The Yarl’s Wood Immigration Removal Centre is an isolated, institutionalised building, surrounded by towering fences and CCTV cameras. Most of the approximately 350 detainees at this detention centre in Bedford, United Kingdom are women but there are also some families.
The Yarl’s Wood website, hosted by the contract management company Serco, shows pictures of grinning “residents” and states that its “promise” is “respect, support and commitment”.
But behind the glossy promotion images lies a darker picture.
The Chief Inspector of Prisons concluded from an unannounced inspection that “Yarl’s Wood is rightly a place of national concern,” reporting failings such as poor treatment of vulnerable - often traumatised - women, inadequate healthcare, sexual abuse, high levels of self-harm and insufficient, undertrained staff.
It is little wonder that nearly all of the UK’s 11 immigration detention centres are located out of sight and out of mind; both international law and national policy are regularly flouted in their existence.
The UN’s refugee agency is opposed to the detention of asylum seekers in almost all instances, and the Home Office’s own policies and statements regularly contradict the reality of detention.
For example, Home Office policy states that pregnant women should only be detained “exceptionally”, and pledged to end the detention of children in 2010. Yet in 2014 almost 100 pregnant women were detained in Yarl’s Wood alone, and 203 children were detained in 2013.
The UK stands alone in the EU in placing no limit on the length of detention. In September, in a House of Commons debate, 25 MPs condemned detention outright, with Seema Malhotra, Labour and Co-operative member of parliament (MP) for Feltham and Heston saying that: “The issue unites not just the House, but the country, demonstrating the powerful and overwhelming case for reform of a system that is not fit for purpose.”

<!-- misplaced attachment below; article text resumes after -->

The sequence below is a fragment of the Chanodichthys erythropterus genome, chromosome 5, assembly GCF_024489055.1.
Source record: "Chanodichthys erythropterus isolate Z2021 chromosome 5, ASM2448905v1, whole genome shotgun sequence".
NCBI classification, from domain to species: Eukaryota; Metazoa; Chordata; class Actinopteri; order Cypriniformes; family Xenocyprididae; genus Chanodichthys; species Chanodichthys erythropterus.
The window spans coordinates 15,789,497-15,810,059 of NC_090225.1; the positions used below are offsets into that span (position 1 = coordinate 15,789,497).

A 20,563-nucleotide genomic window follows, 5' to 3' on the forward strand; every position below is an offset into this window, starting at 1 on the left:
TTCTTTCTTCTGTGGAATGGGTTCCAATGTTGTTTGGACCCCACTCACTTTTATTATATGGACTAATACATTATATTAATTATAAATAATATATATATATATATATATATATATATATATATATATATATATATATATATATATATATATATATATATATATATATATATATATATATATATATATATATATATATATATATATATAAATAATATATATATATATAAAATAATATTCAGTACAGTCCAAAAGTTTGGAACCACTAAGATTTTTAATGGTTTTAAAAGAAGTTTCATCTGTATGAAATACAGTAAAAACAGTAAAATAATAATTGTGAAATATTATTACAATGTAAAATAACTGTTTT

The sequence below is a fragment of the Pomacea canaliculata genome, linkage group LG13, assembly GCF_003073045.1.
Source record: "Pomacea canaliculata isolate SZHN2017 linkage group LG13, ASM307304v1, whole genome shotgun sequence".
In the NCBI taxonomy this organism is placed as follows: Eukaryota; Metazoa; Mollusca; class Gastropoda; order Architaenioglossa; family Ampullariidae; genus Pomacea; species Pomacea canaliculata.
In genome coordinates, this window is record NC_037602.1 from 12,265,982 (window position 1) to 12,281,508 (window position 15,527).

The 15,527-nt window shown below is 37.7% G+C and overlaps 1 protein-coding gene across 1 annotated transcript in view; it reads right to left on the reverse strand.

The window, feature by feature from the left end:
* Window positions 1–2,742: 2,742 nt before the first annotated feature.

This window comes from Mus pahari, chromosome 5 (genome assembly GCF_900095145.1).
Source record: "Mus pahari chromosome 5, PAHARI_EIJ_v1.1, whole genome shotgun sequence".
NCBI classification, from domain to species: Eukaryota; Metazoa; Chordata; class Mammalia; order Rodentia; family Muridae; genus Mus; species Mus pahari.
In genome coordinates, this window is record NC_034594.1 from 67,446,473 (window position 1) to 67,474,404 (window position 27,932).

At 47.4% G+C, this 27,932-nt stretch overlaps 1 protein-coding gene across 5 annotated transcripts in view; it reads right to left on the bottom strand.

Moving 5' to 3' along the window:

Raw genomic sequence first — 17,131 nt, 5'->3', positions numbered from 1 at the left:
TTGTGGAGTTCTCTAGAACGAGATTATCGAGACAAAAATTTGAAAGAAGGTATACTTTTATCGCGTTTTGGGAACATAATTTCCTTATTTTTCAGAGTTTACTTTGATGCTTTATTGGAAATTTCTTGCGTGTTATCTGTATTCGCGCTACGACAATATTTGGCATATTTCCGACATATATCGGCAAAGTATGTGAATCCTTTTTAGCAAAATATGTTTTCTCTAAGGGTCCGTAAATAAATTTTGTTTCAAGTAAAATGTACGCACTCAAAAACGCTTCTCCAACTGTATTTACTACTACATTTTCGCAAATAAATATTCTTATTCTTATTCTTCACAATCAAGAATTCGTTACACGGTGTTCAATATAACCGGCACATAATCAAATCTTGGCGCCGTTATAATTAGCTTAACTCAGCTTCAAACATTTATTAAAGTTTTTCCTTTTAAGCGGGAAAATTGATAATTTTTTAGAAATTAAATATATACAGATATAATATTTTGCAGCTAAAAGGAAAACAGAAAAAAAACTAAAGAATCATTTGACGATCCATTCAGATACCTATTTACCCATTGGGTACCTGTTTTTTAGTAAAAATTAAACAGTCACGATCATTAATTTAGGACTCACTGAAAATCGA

Abuses and whistleblowing
This November, around 1500 protestors – including many asylum-seekers or ex-detainees – travelled from across the country to a protest outside Yarl’s Wood. The protest, organised by the Movement for Justice, saw men, women and children march in torrential rain and through muddy fields, chanting: “Shut it down!”; “No human is illegal!”; “Freedom!”
During a round of rousing speeches, a former detainee, who had been detained for three months despite the fact he had a valid student visa, declared: “People need to understand that the UK is carrying out human rights abuses. This is a country that prides itself in human rights, democracy and freedom – how can they preach something that they cannot practice? I am standing here because people need to know about these places.”
Ex-employee turned whistleblower Noel Finn agrees. “When I started working at Yarl’s Wood, I shamefully knew nothing about it. On reflection I think they rely on that, people not knowing about what goes on.”
When Finn began work at Yarl’s Wood as a psychiatric nurse, he wasn’t told much about the centre. Arriving for the first time, he “initially thought [he] was in the wrong place... I noticed very clearly that it was a prison – barbed wire, airlock systems, a central nerve centre of cameras. I thought the patients were going to reflect that and be dangerous people.”
What he discovered was a different story; as asylum seekers, the detainees “are no risk to society, but [in being detained] in some cases become a risk to themselves.”
As a psychiatric nurse, Finn feels certain that the centre not only neglects mental health problems, but creates them. “If I put you in there for six months, you’d become very suspicious of the world,” he says.
The 2015 inspection reported that nearly half of women felt depressed or suicidal on arrival, and that there had been over 70 self-harm incidents in the previous six months.
Finn was troubled by the fact that the complex needs of his patients being met with a “dismal staffing level and unskilled workers”.